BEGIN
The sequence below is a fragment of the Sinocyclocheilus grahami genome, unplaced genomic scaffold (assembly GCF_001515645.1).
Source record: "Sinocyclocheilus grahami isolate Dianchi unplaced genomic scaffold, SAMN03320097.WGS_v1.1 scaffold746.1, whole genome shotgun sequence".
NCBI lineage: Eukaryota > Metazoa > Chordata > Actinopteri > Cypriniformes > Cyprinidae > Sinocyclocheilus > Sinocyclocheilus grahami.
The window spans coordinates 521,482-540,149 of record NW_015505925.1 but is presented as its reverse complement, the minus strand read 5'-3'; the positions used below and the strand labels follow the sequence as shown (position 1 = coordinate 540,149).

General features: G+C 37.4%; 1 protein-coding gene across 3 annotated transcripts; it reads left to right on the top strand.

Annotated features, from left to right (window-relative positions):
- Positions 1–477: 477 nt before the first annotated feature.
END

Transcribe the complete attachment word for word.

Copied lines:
The sequence below is a fragment of the Sinocyclocheilus grahami genome, unplaced genomic scaffold (assembly GCF_001515645.1).
Source record: "Sinocyclocheilus grahami isolate Dianchi unplaced genomic scaffold, SAMN03320097.WGS_v1.1 scaffold746.1, whole genome shotgun sequence".
NCBI lineage: Eukaryota > Metazoa > Chordata > Actinopteri > Cypriniformes > Cyprinidae > Sinocyclocheilus > Sinocyclocheilus grahami.
The window spans coordinates 521,482-540,149 of record NW_015505925.1 but is presented as its reverse complement, the minus strand read 5'-3'; the positions used below and the strand labels follow the sequence as shown (position 1 = coordinate 540,149).

General features: G+C 37.4%; 1 protein-coding gene across 3 annotated transcripts; it reads left to right on the top strand.

Annotated features, from left to right (window-relative positions):
- Positions 1–477: 477 nt before the first annotated feature.